The new exhibition at London’s Fashion and Textile Museum, Beautiful People: The Boutique in 1960s Counterculture, might have been 15 years in the making but it is, as head of exhibitions Dennis Nothdruft, says “timely”. The 1960s – a decade so mined for retro references that it has become the stuff of costume parties – is once again in vogue.

At Prada’s first physical show since the pandemic, the big newswas the return of the miniskirt, that classic sixties shape so associated with London designer Mary Quant. Minis have also been seen at Versace and Max Mara – and worn by celebrities including Jennifer Lopez, Selena Gomez and Adele. Last week in Paris, Maria Grazia Chuiri’s show for Christian Dior harked back to the brand’s 60s designer Marc Bohan, with miniskirts and pop colours dominating.

The 60s influence is present in culture too – from the BBC’s new drama Ridley Road to the cinema with Todd Haynes’s Velvet Underground documentary imminent, and in music, with the Rolling Stones once again on tour, and Harry Styles an icon of the retro look. While Gen Z have recently focused around the Y2K style from the millennium, it seems like the 60s is the decade that fashion, culture and style still can’t get over.

A vintage 1960s William Morris golden lily print jacket by Granny Takes a Trip. Photograph: Fashion and Textile Museum

Beautiful People focuses on a specific period in the second half of the decade, and the vibrant scene in London boutiques. There are displays with the designs sold in stores including Biba, the Beatles’s short-lived Apple boutique, Granny Takes A Trip, Hung on You, and Mr Fish, where Mick Jagger found the dress (actually a long shirt) that he wore for a gig in Hyde Park in 1969. Rock gods are a theme – there are pieces worn by Jagger, Keith Richards and Jimi Hendrix, as well as items by designers including Mr Freedom, Thea Porter and Bill Gibb.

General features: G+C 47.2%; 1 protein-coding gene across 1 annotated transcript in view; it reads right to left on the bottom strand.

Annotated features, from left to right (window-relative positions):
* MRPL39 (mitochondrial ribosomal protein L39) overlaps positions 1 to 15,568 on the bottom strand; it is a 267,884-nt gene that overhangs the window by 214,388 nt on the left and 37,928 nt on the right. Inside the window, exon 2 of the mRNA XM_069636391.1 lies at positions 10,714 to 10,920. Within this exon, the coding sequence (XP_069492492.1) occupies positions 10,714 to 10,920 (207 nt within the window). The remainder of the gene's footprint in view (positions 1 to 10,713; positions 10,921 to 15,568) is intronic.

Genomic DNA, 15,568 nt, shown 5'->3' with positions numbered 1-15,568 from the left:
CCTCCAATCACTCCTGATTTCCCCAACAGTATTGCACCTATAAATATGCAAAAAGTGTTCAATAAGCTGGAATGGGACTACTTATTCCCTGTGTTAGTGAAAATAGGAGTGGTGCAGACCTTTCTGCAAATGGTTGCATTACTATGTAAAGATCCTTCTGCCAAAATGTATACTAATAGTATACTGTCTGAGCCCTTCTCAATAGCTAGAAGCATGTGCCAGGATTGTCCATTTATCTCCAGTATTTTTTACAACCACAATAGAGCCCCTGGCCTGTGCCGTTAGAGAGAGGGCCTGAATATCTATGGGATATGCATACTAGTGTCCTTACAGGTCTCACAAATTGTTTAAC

Depending on the visitor’s age and life story, Beautiful People will either be a Proustian experience, or a history lesson in a blossoming of youth culture. Perhaps one reason the decade remains so prominent more than 50 years on is because if we now automatically look to youth as trendsetters the 60s – the “youthquake” – was perhaps the first time this happened in earnest.

“We were very old. We were 24,” joked Barbara Hulanicki, who founded Biba in 1963 with her husband Stephen Fitz-Simon and went on to dress young women in miniskirts, knee-high boots and vibrant prints. Her clientele were teenagers who had escaped from disapproving parents. “They all had jobs typing … and they came to live in London. There was all the music happening. It was amazing. And everybody was starting out too, so there were no grandiose grande dames or things like that,”she said.

Nothdruft says that we connect with the late 60s ideas of “finding oneself”, and how this transferred into what people wore in a widespread way for the first time: “People allowed their personalities to be expressed in clothing, so it was an era of self-expression. People still relate to it. A certain part of us wants to feel that we could do that.”